MOSCOW - The Kremlin said Thursday that Washington confirmed a one-on-one meeting between President Donald Trump and Russian leader Vladimir Putin atthe Group of 20 summit in Argentina, but Trump later announced that he was canceling the meeting.

In a tweet from Air Force One en route to the summit in Buenos Aires, Trump blamed the cancellation on Russia's seizure of Ukrainian ships and sailors over the weekend.

Trump had previously cast the Buenos Aires sit-down into doubt, telling The Washington Post he might cancel seeing Putin after Russia's naval action sparked global condemnation and a sharp escalation in tensions between the neighbors. But he seemed to reverse course as he left the White House on Thursday, telling reporters that the meeting with Putin was still on.

Shortly afterward, however, Trump tweeted: "Based on the fact that the ships and sailors have not been returned to Ukraine from Russia, I have decided it would be best for all parties concerned to cancel my previously scheduled meeting in Argentina with President Vladimir Putin. I look forward to a meaningful Summit again as soon as this situation is resolved!"

Earlier, Kremlin spokesman Dmitry Peskov told reporters in Moscow: "We are expecting the two presidents to speak briefly at first, but everything is left to the discretion of the heads of state."

"Washington has confirmed," he added.

As he left the White House on Thursday en route to Argentina, Trump said: "I probably will be meeting with President Putin. We haven't terminated that meeting." He added that he would be getting a "finalized report" on Ukraine while on the plane.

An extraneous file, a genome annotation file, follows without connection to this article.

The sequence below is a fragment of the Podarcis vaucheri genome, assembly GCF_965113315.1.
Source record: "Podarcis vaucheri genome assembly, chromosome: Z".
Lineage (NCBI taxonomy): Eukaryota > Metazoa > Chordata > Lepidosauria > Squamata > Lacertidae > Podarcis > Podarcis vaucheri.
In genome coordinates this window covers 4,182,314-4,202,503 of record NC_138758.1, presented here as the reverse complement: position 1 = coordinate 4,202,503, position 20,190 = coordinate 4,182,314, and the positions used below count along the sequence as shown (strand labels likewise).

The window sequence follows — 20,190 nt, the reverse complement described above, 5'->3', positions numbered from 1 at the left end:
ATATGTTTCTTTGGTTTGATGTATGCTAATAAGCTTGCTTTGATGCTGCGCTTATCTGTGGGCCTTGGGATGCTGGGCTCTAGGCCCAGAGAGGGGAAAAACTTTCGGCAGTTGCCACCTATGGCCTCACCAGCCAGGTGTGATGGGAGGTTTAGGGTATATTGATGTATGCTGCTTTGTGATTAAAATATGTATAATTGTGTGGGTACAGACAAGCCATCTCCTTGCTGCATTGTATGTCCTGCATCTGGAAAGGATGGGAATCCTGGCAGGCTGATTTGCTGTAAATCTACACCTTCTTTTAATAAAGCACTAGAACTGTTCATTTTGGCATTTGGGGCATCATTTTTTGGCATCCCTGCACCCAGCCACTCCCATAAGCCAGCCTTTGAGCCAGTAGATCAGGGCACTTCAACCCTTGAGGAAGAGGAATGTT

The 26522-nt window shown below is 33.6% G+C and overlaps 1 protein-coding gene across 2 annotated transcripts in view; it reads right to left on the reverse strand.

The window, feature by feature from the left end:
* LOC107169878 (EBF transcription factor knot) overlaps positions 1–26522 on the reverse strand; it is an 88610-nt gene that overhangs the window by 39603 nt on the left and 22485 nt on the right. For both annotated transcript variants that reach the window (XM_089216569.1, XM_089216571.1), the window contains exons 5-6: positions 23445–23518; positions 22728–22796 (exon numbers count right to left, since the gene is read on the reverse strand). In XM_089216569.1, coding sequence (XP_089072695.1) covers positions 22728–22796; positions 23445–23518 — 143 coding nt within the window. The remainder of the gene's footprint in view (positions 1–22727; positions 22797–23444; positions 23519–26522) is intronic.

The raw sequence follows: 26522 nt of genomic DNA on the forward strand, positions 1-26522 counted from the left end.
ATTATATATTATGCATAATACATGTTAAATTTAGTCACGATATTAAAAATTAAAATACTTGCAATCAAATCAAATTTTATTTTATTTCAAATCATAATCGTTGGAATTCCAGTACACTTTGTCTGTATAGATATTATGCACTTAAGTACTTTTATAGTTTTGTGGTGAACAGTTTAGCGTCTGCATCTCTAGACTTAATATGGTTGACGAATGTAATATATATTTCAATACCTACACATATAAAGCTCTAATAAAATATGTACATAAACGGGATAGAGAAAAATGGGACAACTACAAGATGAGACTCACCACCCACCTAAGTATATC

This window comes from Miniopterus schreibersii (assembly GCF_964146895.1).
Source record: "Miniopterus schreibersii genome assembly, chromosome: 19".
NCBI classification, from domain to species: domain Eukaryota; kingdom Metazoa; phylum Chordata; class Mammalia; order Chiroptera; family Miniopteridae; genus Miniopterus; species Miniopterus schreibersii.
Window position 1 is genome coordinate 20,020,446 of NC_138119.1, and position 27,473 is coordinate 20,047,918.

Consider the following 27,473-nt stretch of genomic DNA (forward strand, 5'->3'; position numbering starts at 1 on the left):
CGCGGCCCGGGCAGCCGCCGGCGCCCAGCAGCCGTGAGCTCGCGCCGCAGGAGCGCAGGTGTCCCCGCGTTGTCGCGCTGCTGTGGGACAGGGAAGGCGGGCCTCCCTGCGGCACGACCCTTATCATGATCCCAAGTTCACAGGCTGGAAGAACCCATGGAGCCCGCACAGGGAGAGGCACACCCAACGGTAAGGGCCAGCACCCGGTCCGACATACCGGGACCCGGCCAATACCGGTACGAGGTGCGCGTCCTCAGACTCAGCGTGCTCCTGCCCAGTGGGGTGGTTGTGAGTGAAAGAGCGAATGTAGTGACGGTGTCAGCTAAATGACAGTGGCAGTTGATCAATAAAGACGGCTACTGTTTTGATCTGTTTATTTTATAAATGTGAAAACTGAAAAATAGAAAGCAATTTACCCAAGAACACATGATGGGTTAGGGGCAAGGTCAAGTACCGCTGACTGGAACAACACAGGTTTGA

Peskov said the agenda for the meeting scheduled for Saturday between Putin and Trump included strategic security, bilateral relations, disarmament and regional conflicts. "This is in the interests of not only our two countries, but the world at large," he said.

He said American and Russian delegations would also convene for talks that may last an hour. It was not immediately clear whether those talks were still on.

The crisis between Russia and Ukraine has continued to deepen. Kiev is hoping Trump will push Putin on the confrontation, which began Sunday when Russia fired on Ukrainian ships trying to enter the Kerch Strait, a crucial waterway separating the Black and Azov seas.

But while Russia's maritime maneuvers have been sharply criticized by senior U.S. and Western officials, Trump has been more reticent on the issue. He stopped short of condemning Russia, instead saying, "I don't like that aggression."

Limited martial law in Ukraine is in place for 30 days, and Russia said Wednesday it was strengthening air defense and early warning radar systems on the Crimean Peninsula, which Moscow annexed from Ukraine four years ago.

The Kremlin also scoffed at an appeal by Ukrainian President Petro Poroshenko for NATO to reinforce the Azov Sea with naval ships, saying this was yet another provocation by Kiev designed to further escalate the situation.

Kiev is banking on its Western allies to provide military support to contain Russia, which it says is preparing to invade its territory by land. The latest crisis threatens to significantly worsen the conflict. Fighting in eastern Ukraine between Russian-backed separatists and Ukrainian forces has resulted in the deaths of 10,300 people.

There have been widespread calls for Russia to immediately release 24 Ukrainian sailors it captured, and some European leaders have called for fresh sanctions against Russia.

But Russia, for the most part, has shrugged off Western pressure. Russia maintains that the crisis was created by Poroshenko for political gain. The deeply unpopular leader could seek reelection in a vote in March.

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The Washington Post’s Natalia Abbakumova in Moscow and John Wagner and William Branigin in Washington contributed to this report.